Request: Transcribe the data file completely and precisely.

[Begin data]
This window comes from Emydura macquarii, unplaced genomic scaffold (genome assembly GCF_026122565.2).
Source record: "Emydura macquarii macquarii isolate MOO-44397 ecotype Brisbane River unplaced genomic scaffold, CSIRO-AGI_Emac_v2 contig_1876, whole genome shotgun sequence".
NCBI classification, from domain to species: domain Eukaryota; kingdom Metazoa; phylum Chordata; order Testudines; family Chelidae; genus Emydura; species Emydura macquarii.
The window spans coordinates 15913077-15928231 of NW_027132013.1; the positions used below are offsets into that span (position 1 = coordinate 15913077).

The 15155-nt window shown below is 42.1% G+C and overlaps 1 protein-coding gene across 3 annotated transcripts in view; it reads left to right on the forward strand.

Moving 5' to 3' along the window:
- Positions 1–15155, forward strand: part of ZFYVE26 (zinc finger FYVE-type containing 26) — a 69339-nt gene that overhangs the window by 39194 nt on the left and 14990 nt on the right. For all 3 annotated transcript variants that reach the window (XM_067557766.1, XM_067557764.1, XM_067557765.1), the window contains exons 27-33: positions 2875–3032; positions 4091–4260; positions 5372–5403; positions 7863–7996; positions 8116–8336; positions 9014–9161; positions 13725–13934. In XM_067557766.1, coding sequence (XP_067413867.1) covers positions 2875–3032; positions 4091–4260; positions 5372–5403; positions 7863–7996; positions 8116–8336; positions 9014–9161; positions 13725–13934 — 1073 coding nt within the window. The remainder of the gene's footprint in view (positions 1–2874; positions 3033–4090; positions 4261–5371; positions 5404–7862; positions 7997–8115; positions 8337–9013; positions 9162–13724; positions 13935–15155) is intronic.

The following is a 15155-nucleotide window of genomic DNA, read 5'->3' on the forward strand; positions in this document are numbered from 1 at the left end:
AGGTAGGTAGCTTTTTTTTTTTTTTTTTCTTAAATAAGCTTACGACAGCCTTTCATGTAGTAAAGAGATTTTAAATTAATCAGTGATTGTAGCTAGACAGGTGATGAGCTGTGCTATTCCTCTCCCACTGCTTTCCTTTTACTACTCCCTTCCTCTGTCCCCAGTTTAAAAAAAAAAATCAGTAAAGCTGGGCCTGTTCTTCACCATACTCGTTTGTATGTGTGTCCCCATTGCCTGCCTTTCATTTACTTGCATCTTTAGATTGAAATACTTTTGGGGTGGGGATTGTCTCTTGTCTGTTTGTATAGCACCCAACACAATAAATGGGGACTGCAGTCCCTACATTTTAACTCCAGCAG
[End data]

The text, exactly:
This window comes from Emydura macquarii, unplaced genomic scaffold (genome assembly GCF_026122565.2).
Source record: "Emydura macquarii macquarii isolate MOO-44397 ecotype Brisbane River unplaced genomic scaffold, CSIRO-AGI_Emac_v2 contig_1876, whole genome shotgun sequence".
NCBI classification, from domain to species: domain Eukaryota; kingdom Metazoa; phylum Chordata; order Testudines; family Chelidae; genus Emydura; species Emydura macquarii.
The window spans coordinates 15913077-15928231 of NW_027132013.1; the positions used below are offsets into that span (position 1 = coordinate 15913077).

The 15155-nt window shown below is 42.1% G+C and overlaps 1 protein-coding gene across 3 annotated transcripts in view; it reads left to right on the forward strand.

Moving 5' to 3' along the window:
- Positions 1–15155, forward strand: part of ZFYVE26 (zinc finger FYVE-type containing 26) — a 69339-nt gene that overhangs the window by 39194 nt on the left and 14990 nt on the right. For all 3 annotated transcript variants that reach the window (XM_067557766.1, XM_067557764.1, XM_067557765.1), the window contains exons 27-33: positions 2875–3032; positions 4091–4260; positions 5372–5403; positions 7863–7996; positions 8116–8336; positions 9014–9161; positions 13725–13934. In XM_067557766.1, coding sequence (XP_067413867.1) covers positions 2875–3032; positions 4091–4260; positions 5372–5403; positions 7863–7996; positions 8116–8336; positions 9014–9161; positions 13725–13934 — 1073 coding nt within the window. The remainder of the gene's footprint in view (positions 1–2874; positions 3033–4090; positions 4261–5371; positions 5404–7862; positions 7997–8115; positions 8337–9013; positions 9162–13724; positions 13935–15155) is intronic.

The following is a 15155-nucleotide window of genomic DNA, read 5'->3' on the forward strand; positions in this document are numbered from 1 at the left end:
AGGTAGGTAGCTTTTTTTTTTTTTTTTTCTTAAATAAGCTTACGACAGCCTTTCATGTAGTAAAGAGATTTTAAATTAATCAGTGATTGTAGCTAGACAGGTGATGAGCTGTGCTATTCCTCTCCCACTGCTTTCCTTTTACTACTCCCTTCCTCTGTCCCCAGTTTAAAAAAAAAAATCAGTAAAGCTGGGCCTGTTCTTCACCATACTCGTTTGTATGTGTGTCCCCATTGCCTGCCTTTCATTTACTTGCATCTTTAGATTGAAATACTTTTGGGGTGGGGATTGTCTCTTGTCTGTTTGTATAGCACCCAACACAATAAATGGGGACTGCAGTCCCTACATTTTAACTCCAGCAG